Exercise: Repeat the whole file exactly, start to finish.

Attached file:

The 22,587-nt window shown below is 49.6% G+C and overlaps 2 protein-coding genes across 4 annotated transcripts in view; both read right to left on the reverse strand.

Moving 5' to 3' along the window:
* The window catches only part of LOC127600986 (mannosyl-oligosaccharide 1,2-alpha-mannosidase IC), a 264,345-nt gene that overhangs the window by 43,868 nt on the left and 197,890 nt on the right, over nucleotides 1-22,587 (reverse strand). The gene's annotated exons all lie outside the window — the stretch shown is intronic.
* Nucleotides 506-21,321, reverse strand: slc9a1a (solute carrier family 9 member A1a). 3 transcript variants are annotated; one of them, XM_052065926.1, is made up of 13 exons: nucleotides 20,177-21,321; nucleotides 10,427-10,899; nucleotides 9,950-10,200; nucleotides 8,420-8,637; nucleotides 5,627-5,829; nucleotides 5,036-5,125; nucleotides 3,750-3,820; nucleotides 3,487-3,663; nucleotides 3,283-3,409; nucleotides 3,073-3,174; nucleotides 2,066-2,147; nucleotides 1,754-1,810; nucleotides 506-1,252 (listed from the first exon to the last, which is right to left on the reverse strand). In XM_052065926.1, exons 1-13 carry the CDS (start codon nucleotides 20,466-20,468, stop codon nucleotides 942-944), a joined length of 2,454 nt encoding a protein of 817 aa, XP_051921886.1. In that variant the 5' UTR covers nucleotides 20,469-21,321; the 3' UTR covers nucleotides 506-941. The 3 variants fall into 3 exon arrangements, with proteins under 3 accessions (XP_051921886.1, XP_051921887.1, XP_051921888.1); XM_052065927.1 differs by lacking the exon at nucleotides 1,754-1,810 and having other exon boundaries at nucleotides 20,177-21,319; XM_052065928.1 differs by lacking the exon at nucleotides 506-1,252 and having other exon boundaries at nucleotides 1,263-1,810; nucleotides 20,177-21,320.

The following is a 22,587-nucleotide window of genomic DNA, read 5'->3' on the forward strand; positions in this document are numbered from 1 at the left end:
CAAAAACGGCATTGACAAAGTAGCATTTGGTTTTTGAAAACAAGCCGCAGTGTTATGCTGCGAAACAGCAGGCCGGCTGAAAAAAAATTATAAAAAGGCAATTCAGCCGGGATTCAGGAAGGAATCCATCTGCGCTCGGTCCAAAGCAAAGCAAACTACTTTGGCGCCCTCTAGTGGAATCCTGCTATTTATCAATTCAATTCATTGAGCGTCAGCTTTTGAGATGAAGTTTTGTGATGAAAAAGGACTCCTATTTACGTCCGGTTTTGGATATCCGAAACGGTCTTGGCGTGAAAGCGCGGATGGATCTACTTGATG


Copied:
The 22,587-nt window shown below is 49.6% G+C and overlaps 2 protein-coding genes across 4 annotated transcripts in view; both read right to left on the reverse strand.

Moving 5' to 3' along the window:
* The window catches only part of LOC127600986 (mannosyl-oligosaccharide 1,2-alpha-mannosidase IC), a 264,345-nt gene that overhangs the window by 43,868 nt on the left and 197,890 nt on the right, over nucleotides 1-22,587 (reverse strand). The gene's annotated exons all lie outside the window — the stretch shown is intronic.
* Nucleotides 506-21,321, reverse strand: slc9a1a (solute carrier family 9 member A1a). 3 transcript variants are annotated; one of them, XM_052065926.1, is made up of 13 exons: nucleotides 20,177-21,321; nucleotides 10,427-10,899; nucleotides 9,950-10,200; nucleotides 8,420-8,637; nucleotides 5,627-5,829; nucleotides 5,036-5,125; nucleotides 3,750-3,820; nucleotides 3,487-3,663; nucleotides 3,283-3,409; nucleotides 3,073-3,174; nucleotides 2,066-2,147; nucleotides 1,754-1,810; nucleotides 506-1,252 (listed from the first exon to the last, which is right to left on the reverse strand). In XM_052065926.1, exons 1-13 carry the CDS (start codon nucleotides 20,466-20,468, stop codon nucleotides 942-944), a joined length of 2,454 nt encoding a protein of 817 aa, XP_051921886.1. In that variant the 5' UTR covers nucleotides 20,469-21,321; the 3' UTR covers nucleotides 506-941. The 3 variants fall into 3 exon arrangements, with proteins under 3 accessions (XP_051921886.1, XP_051921887.1, XP_051921888.1); XM_052065927.1 differs by lacking the exon at nucleotides 1,754-1,810 and having other exon boundaries at nucleotides 20,177-21,319; XM_052065928.1 differs by lacking the exon at nucleotides 506-1,252 and having other exon boundaries at nucleotides 1,263-1,810; nucleotides 20,177-21,320.

The following is a 22,587-nucleotide window of genomic DNA, read 5'->3' on the forward strand; positions in this document are numbered from 1 at the left end:
CAAAAACGGCATTGACAAAGTAGCATTTGGTTTTTGAAAACAAGCCGCAGTGTTATGCTGCGAAACAGCAGGCCGGCTGAAAAAAAATTATAAAAAGGCAATTCAGCCGGGATTCAGGAAGGAATCCATCTGCGCTCGGTCCAAAGCAAAGCAAACTACTTTGGCGCCCTCTAGTGGAATCCTGCTATTTATCAATTCAATTCATTGAGCGTCAGCTTTTGAGATGAAGTTTTGTGATGAAAAAGGACTCCTATTTACGTCCGGTTTTGGATATCCGAAACGGTCTTGGCGTGAAAGCGCGGATGGATCTACTTGATG